Johnny Pierro (l) and Charlie Tailfeathers at the Kamloopa Pow-wow in 2007.

Planned pow-wow would be first one for Ashcroft.

The event, tentatively scheduled for August 2017, would celebrate the region's rich cowboy history.

For the last two years or so, Johnny Pierro has had a dream; and now he is hoping that his dream can become a reality in August 2017.

“I want to have a pow-wow in Ashcroft, with the theme of ‘Honouring all Cowboys’,” he explains. It would be the first pow-wow held in Ashcroft, and would celebrate the area’s rich history of cowboys, both First Nations and non-First Nations.

A 1949 photograph shows a group of Interior cowboys returning from Vancouver Island. Pictured are Wilfrid Lulu and Joe LeBourdais (first and second l) and Ray Simla (upper r), with (from l) Percy Minnabarriet, Slim Howie, and Bobby Bob in the front row.

Eya-Hey-Nakoda, his host drum, would draw people to the three-day event, which would also feature dancing, drummers, and singers, as well as  First Nations arts and crafts.

“The whole idea is to bring people together, from Ashcroft, Cache Creek, Clinton, Logan Lake, and beyond,” he says. He envisions a traditional pow-wow where people are fed, and would be seeking help with that aspect of it.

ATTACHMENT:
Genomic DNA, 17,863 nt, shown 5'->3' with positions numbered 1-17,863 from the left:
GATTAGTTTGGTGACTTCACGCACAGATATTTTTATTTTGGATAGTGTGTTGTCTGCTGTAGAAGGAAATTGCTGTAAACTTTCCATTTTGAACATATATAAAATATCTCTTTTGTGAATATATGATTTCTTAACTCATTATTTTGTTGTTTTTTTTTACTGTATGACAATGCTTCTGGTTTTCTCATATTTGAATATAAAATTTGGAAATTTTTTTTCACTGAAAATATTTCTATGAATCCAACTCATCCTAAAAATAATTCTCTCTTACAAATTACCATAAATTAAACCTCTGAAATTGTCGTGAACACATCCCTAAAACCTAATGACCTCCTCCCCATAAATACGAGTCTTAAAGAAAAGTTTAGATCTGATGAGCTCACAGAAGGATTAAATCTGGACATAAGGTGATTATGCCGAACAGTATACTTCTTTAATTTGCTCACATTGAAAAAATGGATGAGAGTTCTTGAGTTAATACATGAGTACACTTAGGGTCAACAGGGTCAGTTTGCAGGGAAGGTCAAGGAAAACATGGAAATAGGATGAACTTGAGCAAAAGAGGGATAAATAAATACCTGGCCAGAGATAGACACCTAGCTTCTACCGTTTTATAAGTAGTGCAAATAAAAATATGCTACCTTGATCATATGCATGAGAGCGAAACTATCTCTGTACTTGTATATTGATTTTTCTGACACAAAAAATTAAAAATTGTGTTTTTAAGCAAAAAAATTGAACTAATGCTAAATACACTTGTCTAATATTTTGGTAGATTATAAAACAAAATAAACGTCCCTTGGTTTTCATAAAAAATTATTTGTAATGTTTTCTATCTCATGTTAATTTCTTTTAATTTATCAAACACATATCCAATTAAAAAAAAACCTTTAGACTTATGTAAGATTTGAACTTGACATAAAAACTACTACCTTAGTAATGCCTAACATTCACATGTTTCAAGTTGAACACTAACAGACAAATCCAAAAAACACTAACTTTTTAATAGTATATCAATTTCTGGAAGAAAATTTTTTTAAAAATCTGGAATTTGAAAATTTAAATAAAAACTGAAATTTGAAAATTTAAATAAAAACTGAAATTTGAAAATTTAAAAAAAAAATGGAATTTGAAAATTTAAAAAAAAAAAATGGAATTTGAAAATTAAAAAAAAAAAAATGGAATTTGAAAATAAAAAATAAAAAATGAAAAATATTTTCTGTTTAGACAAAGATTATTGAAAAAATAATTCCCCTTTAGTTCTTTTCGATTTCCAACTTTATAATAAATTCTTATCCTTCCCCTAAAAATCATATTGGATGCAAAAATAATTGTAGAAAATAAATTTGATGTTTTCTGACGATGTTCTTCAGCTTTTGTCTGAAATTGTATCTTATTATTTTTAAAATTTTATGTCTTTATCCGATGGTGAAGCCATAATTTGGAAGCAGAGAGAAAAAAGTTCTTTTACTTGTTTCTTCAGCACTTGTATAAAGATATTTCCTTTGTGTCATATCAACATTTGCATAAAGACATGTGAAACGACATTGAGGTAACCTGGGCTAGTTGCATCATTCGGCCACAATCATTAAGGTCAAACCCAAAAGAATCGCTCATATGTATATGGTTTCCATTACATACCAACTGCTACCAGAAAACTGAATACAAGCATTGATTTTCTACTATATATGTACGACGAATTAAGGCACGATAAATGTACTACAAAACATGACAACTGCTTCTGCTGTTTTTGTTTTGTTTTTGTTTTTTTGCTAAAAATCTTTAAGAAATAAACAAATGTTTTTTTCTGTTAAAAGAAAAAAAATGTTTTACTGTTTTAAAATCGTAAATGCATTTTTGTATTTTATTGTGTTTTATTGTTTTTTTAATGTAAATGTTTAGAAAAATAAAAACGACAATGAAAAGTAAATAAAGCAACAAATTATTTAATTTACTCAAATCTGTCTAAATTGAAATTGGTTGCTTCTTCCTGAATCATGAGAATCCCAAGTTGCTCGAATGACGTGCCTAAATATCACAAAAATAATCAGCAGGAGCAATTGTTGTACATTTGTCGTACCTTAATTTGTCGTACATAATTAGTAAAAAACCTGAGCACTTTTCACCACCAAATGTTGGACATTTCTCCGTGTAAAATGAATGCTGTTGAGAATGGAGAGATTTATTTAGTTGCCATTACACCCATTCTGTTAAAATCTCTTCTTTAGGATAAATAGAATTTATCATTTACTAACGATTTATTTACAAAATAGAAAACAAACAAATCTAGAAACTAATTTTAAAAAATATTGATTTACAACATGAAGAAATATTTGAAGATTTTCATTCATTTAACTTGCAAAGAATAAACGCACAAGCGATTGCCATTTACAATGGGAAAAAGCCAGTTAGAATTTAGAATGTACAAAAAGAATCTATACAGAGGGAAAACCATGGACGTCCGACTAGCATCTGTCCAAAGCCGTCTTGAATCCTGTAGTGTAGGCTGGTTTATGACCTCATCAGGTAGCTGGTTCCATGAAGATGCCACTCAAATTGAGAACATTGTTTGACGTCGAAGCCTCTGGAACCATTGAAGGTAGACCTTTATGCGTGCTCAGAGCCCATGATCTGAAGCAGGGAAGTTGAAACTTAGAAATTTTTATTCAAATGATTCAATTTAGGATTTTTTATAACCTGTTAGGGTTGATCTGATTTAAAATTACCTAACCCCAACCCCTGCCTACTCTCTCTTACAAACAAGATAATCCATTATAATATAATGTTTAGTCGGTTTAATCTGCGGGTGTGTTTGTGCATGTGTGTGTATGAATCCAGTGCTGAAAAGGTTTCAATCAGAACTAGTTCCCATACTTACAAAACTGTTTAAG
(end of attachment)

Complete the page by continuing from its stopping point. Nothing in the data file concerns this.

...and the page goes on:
The pow-wow would be a family event, planned by Pierro and his daughters and their families. It would also welcome all families, and be drug- and alcohol-free.

He explains the idea behind the pow-wow’s theme. “Before the 1960s, before vehicles were popular, there were hardly any vehicles here. All we had were horses and bulls to ride every day. People travelled on horses, and they got here on saddlehorses or by horse and buggy.

“Someone had to break the horses, and we had a lot of champion cowboys from our area, now and in the past. There are so many cowboys we need to recognize. I’d like to have a special event on one of the days just for them.”

Pierro is looking at a three-day event over the weekend of August 25 to 27, 2017, so acknowledges that there is a lot of time to plan it, but adds that the time will go quickly. Anyone who feels they could help out is asked to call him at (250) 457-9764.

“With support from the local community, we can make the pow-wow work.”

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